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Sometimes the biggest cause of panic around travelling is the great fear of forgetting something, and to counter this anxiety, many of us overpack. Just to make sure we cover all bases, we might be tempted to pack items “just in case” so we end up with bulging bags that are difficult to manage and might end up costing us extra in baggage fees.
We are here to tell you that after many years of travelling with SO MUCH gear (photographers, amiright?) we’ve learned how to minimise on the nonessential items and make life at airports much easier!
Here are some tips for travelling light.
1. Pack for one week, no more
Even if you’re going to be on the road for multiple weeks, you’re most likely going to find a laundromat or have the opportunity to get laundry done once a week.
If you limit yourself to a week’s worth of underwear and shirts, you’re going to save space. It will force you to think critically about clothes that are re-wearable and choose items that work for different occasions, or pick tops pair nicely with different bottoms.
Never pack items that you haven’t worn in the last three months “just in case” the occasion to finally wear it presents itself. The chances are, it won’t!
2. Invest in lightweight, versatile items
Most avid travellers will tell you that buying a few quality, versatile, durable items is the way to go.
Lots of outdoor gear is designed to be warm, wind-resistant, easy to clean, and light to pack. Adventure travel has evolved to incorporate the needs to outdoorsmen while considering restrictions on baggage, so there are great things out there that are worth investing in.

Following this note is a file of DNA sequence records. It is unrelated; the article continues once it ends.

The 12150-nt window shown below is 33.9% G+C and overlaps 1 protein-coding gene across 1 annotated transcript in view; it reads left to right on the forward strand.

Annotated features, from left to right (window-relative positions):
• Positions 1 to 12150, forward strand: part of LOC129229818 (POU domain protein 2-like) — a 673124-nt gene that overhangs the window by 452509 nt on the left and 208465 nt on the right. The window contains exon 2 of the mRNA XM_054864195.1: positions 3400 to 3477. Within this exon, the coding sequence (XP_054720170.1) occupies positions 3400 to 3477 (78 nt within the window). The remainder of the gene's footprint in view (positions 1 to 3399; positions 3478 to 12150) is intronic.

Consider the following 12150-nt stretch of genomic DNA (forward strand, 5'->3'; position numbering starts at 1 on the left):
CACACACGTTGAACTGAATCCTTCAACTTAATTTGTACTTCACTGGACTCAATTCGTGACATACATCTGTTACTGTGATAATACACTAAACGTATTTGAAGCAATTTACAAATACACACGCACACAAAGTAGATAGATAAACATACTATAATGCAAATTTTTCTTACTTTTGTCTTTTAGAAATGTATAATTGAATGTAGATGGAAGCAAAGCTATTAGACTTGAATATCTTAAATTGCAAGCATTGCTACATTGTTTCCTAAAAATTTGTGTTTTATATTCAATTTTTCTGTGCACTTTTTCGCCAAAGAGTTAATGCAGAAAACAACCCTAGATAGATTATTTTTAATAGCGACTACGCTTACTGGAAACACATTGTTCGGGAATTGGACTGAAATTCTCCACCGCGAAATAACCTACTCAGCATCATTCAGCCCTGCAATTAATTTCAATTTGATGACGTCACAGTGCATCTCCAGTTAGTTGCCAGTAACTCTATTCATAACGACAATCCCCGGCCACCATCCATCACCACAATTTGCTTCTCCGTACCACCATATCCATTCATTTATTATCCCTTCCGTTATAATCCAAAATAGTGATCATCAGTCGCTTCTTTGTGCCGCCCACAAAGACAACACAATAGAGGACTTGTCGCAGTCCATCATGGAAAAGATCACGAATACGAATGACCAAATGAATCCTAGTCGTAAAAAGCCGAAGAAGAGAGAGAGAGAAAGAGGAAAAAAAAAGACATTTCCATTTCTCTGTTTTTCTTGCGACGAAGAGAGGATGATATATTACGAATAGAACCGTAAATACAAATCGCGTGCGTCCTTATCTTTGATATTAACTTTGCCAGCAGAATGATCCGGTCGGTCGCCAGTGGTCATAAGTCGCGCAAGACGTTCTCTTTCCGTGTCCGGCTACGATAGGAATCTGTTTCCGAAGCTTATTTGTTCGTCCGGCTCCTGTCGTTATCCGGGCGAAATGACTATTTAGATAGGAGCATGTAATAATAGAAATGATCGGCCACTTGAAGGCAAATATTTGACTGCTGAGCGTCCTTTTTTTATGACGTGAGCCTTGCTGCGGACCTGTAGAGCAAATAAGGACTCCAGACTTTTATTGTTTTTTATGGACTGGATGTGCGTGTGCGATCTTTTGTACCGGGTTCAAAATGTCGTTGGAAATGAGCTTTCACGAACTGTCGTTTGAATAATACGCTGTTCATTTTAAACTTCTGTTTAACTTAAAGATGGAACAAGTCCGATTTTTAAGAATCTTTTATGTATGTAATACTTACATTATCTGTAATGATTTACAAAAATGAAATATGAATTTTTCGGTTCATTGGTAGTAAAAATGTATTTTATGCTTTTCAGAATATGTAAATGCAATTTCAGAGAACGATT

An example is a microfibre towel – small and light and quick to dry, these towels are a million times easier to travel with than a bulky cotton towel.
Pack one warm fleecy sweatshirt and one lightweight windbreaker (if your destination requires it), and trust that between the two, you will be ok.
3. Limit yourself to two pairs of shoes
Shoes – every light-packers nightmare! Obviously, footwear depends on what your adventure has in store. But a general rule of thumb is to pack one pair of “working shoes” and one pair of quick, lightweight shoes you can slip on and off and wear with anything (flip-flops come to mind).
Your other pair of shoes should be trainers or hiking shoes, or whatever your destination calls for. Your need for that nice pair of dress shoes for the one nice evening at that one restaurant won’t make for easy packing or travelling.
The idea behind this “two pairs of shoes” approach is that you’ll always be wearing one pair and only have one pair to pack!
4. Leave a quarter of your bag empty
This is a handy tip that many people forego because it’s natural for us to want to pack more than enough rather than leave extra space.
However, having an overly full bag is difficult to manage if you need to remove items and repack things (which you inevitably will need to do). Not only is it lighter and easier to manage at airports, but it ensures that there is space available for souvenirs and special things you buy to take home with you.
You’ll be thankful for this one when it comes time to head home!
5. Downsize the toiletries
Instead of using a neatly compartmentalised case for all your bathroom products, find a soft-shell toiletry bag that doesn’t demand so much space.
Also downsize the size and quantities of your bath products; use a bar of soap instead of a liquid gel; pack broad spectrum pain killers or anti-biotics rather than multiple different medical supplies.
Travel sized sunscreen, toothpaste, and shampoo are big space-savers too!
Travelling offers up the most exciting and most exhausting times in life. Living out of a bag isn’t easy, but it’s so worth it for the adventure.
If you travel often, using some of these hacks for packing light can help you achieve the stress-free travel experience we all want.
Written by Chloe Cooper
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SEDEX (Supplier Ethical Data Exchange) is a global non-profit organisation that audits social and environmental performance to ensure improved working conditions throughout the supply chain globally.